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Last month, a new book was released and I immediately purchased multiple copies for upcoming weddings and anniversaries because it is so readable, joyful and honest. “What Makes a Marriage Last: 40 Celebrated Couples Share with Us Secrets to a Happy Life” by Marlo Thomas and Phil Donahue highlights well-known couples, and because of their own 40-year union, the question they asked was, “What makes a marriage last?”
The authors, of course, bring their own special cache to the interviews. Marlo Thomas, 82, activist, author, and actress (“That Girl”) who was inducted into the Broadcasting Hall of Fame and awarded the Presidential Medal of Freedom in 2014 by President Obama is joined by her husband Phil Donahue, 84, writer, producer, and media pioneer who forever changed the talk show format and brought forward a new era of broadcast TV. Winner of multiple awards and inducted into the Academy of Television Arts and Sciences Hall of Fame, he and Thomas live in New York City.
This well-known couple traveled across America for nine months to interview 40 couples they admired and garnered some pretty insightful answers while revealing their own secrets to a lasting union. To accomplish this, they, for the first time, broke their own rule of marriage and worked on a project together. Even though each story they heard was different, they knew that two people had stepped up to one of life’s greatest challenges of making a marriage work over a lengthy period of time.
How did this marriage begin?
Thomas and Donahue met in 1977 when she was a guest on his show. They reveal that their own secret to marital success was communication and the resolve that nothing could ever really break them up, so they wanted to know if that resolve and commitment was shared by others. They included actors, athletes, writers, newsmakers, musicians, and a former First Lady and President so many of us hold dear, the Carters. The interviews reveal practical, heartfelt, and useful advice for couples of all ages, and Marlo and Phil’s funny, touching, and engaging conversations cover the complete marital journey from new love to the ceremony, from children to elder care, from keeping the spark alive to dealing with illness as people age, from coping with hard times to celebrating success, and from balancing careers and relationships as couples grow stronger, better and older together.
Most surprising is how honest, funny, personal, intimate, and instructive the resulting interviews are. It’s a feat to get seasoned pros like Bob Woodward and Elsa Walsh, Judy Woodruff and Al Hunt, George Stepanopoulos and Ali Wentworth and Judges Judy and Jerry Sheindlin to bare their souls but they do. And when gay couples like Lily Tomlin and Jane Wagner, Elton John and David Furnish and Neil Patrick Harris and David Burtka offer their takes on life together, you know that magic between lovers can span the spectrum.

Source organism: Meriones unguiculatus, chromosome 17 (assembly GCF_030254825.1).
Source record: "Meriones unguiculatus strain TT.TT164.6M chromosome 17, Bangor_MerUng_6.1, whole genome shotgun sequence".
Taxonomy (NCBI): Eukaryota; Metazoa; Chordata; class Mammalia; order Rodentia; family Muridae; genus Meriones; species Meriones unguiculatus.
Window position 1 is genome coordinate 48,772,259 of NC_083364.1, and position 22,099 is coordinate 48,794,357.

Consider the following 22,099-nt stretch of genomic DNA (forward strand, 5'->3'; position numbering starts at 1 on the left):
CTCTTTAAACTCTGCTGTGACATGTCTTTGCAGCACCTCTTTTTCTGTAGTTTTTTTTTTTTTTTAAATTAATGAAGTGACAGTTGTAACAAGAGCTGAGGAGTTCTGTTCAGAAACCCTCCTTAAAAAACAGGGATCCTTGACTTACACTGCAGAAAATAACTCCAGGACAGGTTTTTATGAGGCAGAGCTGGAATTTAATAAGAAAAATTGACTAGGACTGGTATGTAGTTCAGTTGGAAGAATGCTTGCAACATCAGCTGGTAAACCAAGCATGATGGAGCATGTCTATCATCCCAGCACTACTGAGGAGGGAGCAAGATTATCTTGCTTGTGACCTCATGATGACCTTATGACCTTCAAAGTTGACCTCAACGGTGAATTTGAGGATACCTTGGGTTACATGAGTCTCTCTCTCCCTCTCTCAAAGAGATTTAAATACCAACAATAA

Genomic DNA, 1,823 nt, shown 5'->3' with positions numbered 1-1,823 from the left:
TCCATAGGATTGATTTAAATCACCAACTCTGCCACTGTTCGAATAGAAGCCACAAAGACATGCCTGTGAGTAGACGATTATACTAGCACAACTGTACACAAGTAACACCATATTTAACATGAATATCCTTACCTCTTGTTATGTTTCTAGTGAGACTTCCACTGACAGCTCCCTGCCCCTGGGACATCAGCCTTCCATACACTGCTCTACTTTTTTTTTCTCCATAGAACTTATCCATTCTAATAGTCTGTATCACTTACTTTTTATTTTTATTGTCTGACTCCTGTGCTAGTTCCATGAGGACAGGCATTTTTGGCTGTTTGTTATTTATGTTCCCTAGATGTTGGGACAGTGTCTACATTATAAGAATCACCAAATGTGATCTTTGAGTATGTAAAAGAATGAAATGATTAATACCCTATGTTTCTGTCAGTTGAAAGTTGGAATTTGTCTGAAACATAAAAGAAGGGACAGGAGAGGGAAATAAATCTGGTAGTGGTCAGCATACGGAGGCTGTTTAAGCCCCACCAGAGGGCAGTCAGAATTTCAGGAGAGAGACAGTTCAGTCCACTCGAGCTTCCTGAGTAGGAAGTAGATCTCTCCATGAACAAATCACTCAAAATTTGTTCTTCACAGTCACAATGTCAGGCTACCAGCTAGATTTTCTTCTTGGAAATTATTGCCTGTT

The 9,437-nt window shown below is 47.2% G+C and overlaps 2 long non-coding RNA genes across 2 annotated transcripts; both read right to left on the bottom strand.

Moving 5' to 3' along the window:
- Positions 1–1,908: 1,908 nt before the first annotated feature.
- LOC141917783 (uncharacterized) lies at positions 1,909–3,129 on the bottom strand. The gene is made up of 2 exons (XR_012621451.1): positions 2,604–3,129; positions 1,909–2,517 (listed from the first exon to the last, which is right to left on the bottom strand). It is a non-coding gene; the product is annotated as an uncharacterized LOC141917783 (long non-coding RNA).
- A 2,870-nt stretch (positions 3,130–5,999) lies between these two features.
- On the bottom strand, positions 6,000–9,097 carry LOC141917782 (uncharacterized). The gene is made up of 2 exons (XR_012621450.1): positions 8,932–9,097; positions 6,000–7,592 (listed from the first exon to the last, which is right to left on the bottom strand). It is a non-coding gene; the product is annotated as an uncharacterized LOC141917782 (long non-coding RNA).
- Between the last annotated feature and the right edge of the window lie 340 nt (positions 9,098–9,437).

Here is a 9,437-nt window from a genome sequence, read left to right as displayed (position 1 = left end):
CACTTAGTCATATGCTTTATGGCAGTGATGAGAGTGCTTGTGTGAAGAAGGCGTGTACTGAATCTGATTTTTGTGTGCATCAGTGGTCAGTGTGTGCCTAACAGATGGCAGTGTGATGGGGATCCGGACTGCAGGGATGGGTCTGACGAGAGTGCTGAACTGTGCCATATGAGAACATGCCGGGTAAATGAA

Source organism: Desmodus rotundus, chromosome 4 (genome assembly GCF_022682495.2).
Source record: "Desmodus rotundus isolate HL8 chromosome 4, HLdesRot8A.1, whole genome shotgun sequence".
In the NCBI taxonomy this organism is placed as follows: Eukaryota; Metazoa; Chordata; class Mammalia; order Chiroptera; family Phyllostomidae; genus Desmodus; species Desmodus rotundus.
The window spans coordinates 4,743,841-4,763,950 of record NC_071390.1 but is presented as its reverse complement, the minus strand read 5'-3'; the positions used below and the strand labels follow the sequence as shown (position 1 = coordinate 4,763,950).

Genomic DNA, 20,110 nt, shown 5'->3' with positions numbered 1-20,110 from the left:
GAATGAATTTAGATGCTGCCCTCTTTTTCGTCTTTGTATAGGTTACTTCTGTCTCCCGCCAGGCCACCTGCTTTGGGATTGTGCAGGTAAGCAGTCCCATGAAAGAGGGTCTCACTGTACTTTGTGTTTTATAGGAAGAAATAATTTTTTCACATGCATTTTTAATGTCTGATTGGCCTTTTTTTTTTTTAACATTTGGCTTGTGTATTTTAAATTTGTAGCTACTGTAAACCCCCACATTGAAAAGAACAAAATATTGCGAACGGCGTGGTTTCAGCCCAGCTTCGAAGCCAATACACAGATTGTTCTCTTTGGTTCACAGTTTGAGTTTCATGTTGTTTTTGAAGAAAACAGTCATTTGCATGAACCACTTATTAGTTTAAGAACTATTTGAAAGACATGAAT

And who wouldn’t want some serious insight from comedians like Billy and Janice Crystal, superstars like LLCoolJ and Simone I. Smith, Sting and Trudie Styler, Gloria and Emilio Estefan, Kelly Ripa and Mark Consuelos, and icons like Jesse and Jacqueline Jackson and Chesley “Sully” and Lorrie Sullenberger?
How do the rest of us stack up?
And what really old married couples like me who have reached the half century mark of married life together want to know is how do our own married lives stack up to these rich, powerful and famous lovers? We’ve endured as well but because of their stature, has theirs been better, more fulfilling, more exciting and more notable?
After reading this book, one can’t help but feel that lasting relationships in today’s world are indeed one of life’s greatest blessings and an accomplishment, no matter our race, income or profession. It’s also comforting to know that these celebrities faced the same challenges, joys, and heartaches the rest of us have. The authors found that the common thread was that couples wanted to have long marriages but my husband was also curious if any agreed with his favorite actress Bette Davis who proclaimed after four marriages, “Marriage takes three things—communication, separate bedrooms and separate baths.”
I only hope that any sequel to this book by Thomas and Donahue will be to juxtapose these long-term celebrity marriages to ones like mine, unknowns like us who have our own advice for lengthy love affairs and who are just as committed to the length of our shared lives, the understanding, and the intimacy that’s still the professed stated goal at every wedding ceremony.